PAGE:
Book of the Week, non-fiction

Book of the Week: Born a Crime

This week’s BotW is Trevor Noah’s Born a Crime, which I’ve wanted to read since I heard about it and picked up in a Kindle Daily deal a while back.  I started off by reading it in chunks (hence why it took me a few weeks to read) and then ended up reading the second half pretty much in one sitting.


For those of you who don’t know, Trevor Noah is a South African comedian who succeeded Jon Stewart as the host of the Daily Show in late 2015.  This book isn’t an about his rise to fame though, it’s a collection of essays about his childhood and adolescence in South Africa, where as the child of a white father and a black mother he was literally illegal.  Hence the title.

This is both a engaging look at the childhood of a very naughty and mischievous child and a fascinating but horrifying look at how Apartheid worked and its very real effects on people’s lives.  I’m in my early 30s and, because I was brought up in a house where if the radio was on it was playing Radio 4, I can remember the end of the Apartheid system, but until I read this I hadn’t really appreciated the full reality of what had been going on in South Africa less than 30 years ago.  And as Trevor Noah is pretty much my age – give or take a month or two – I could draw exact paralells between his childhood and mine – we were passing the same milestones at the same time.

This is darkly funny in places and profoundly shocking in others.  There are hilarious stories here about going from church on a Sunday, about dating and about the language barrier.  But Noah’s childhood was far from easy – he spent large periods being hidden inside houses to avoid detection – and if he did go out extreme measures were needed to protect him.  Even after the end of Apartheid, Trevor never really fits in anywhere – even in his own family.  But one of the things that shines through in this book is his mother’s love for him and her determination that he should dream bigger than the rules that society has set out for him.  It’s packed with background information about how South Africa worked – but wears it very lightly because it’s woven in to the narrative of the book so well.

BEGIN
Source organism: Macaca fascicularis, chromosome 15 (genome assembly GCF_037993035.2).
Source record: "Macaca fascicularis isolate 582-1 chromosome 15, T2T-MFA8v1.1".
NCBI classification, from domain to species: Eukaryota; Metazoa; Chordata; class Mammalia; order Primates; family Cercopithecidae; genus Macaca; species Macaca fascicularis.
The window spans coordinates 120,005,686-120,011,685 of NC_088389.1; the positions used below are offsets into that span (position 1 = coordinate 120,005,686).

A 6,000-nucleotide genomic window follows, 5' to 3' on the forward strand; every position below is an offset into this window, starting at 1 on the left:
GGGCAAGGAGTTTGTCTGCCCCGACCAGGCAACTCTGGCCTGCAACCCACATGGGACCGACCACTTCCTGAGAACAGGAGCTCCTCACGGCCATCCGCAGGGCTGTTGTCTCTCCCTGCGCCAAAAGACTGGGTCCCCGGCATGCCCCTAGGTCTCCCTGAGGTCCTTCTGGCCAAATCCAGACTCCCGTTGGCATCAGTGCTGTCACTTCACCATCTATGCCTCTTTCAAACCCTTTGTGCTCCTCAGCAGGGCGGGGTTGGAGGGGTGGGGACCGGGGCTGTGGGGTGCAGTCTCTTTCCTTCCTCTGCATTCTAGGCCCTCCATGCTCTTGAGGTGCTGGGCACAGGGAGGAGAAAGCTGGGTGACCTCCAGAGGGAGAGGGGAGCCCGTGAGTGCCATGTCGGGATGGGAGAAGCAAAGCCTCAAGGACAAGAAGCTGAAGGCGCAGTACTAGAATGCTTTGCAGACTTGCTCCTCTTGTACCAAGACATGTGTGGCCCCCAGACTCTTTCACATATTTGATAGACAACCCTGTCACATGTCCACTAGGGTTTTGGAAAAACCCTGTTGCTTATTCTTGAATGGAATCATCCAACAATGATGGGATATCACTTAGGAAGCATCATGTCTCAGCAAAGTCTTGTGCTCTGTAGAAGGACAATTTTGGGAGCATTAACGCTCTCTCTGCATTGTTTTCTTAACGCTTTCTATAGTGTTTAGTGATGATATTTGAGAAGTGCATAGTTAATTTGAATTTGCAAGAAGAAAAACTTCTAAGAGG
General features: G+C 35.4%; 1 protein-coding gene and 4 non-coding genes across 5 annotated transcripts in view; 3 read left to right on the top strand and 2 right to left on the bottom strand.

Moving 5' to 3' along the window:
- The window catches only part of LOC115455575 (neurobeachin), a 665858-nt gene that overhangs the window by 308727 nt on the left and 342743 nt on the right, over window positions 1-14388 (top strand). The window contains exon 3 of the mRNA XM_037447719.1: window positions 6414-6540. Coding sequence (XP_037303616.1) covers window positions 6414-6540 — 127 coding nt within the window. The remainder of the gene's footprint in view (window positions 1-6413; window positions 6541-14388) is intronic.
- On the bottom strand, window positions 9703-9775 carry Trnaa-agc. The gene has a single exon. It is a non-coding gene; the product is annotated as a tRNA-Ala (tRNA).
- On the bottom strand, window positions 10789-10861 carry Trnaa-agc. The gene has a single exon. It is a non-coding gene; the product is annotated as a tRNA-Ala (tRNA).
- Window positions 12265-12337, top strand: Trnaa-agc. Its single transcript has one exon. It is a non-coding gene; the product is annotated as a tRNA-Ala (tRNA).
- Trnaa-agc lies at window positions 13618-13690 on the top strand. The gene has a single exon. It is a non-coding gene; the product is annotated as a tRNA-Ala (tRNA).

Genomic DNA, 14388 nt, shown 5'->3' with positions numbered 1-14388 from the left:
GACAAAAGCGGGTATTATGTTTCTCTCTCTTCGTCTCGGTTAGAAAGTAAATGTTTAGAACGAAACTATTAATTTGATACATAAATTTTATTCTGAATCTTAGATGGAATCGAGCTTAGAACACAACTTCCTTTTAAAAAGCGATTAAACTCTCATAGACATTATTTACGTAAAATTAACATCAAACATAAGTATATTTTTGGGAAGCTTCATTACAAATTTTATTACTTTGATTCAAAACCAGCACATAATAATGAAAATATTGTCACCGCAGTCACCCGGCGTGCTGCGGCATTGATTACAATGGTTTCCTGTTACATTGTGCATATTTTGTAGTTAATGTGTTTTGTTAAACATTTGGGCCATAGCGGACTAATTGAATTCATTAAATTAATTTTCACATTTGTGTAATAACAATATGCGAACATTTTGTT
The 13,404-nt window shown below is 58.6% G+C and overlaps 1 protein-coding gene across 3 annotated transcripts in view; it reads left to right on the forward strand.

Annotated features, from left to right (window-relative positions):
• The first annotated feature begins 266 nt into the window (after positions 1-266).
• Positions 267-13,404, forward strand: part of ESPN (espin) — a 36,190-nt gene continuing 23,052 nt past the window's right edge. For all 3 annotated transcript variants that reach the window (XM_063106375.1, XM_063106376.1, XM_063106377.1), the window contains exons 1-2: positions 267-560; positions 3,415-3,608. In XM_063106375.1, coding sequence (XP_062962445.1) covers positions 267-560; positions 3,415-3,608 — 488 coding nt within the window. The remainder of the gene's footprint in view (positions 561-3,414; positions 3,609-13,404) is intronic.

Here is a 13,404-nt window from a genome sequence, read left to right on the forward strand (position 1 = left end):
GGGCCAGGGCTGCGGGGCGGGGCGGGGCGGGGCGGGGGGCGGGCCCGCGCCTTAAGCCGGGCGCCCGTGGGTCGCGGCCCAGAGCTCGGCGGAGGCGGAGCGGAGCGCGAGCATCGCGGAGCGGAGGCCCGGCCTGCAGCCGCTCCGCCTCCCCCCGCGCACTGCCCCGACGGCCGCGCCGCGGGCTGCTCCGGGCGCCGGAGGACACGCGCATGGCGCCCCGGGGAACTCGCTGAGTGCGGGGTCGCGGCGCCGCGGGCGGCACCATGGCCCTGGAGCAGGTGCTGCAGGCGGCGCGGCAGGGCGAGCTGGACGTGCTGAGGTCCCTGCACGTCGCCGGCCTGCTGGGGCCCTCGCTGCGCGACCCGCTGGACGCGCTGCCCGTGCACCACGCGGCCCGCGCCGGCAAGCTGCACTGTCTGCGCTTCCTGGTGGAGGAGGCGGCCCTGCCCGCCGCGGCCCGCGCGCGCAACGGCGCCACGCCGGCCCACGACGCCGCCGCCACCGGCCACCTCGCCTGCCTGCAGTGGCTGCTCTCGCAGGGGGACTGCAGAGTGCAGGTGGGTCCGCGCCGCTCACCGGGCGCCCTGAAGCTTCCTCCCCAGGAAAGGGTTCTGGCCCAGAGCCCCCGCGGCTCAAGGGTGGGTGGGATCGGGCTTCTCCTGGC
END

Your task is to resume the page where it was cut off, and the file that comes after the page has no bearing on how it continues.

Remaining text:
I read this on my kindle, but could hear Noah’s own voice in every paragraph.  In fact if you’re more patient than I am, you can have him read it to you because he narrates the audiobook himself.  I gained even more respect for Noah having read this – and am even more annoyed that he had to cancel his tour date in my home town because he got the Daily Show gig.  I still have the unused ticket sitting in the bottom of my ticket box.  I suspect the opportunity to see him in a venue that small won’t come around again – but the book it good enough that I’ll try and get over it!

You should be able to get Born a Crime from all good bookshops – or you could order if from the Big Green Bookshop.  As I write this, the Kindle and Kobo editions are more expensive than the paperback one, but it has gone in deals before, so you could add it to your wishlist and wait.  And as I already mentioned, it’s also available as an audiobook from Audible and Kobo.

Happy Reading!

2 thoughts on “Book of the Week: Born a Crime”

    1. I got the audiobook at first too – but returned it because time constraints got to me too – I kinda wish I’d made time for the audio though, because I don’t think it’s a book that I’m going to reread and I think the audiobook would be a good experience.

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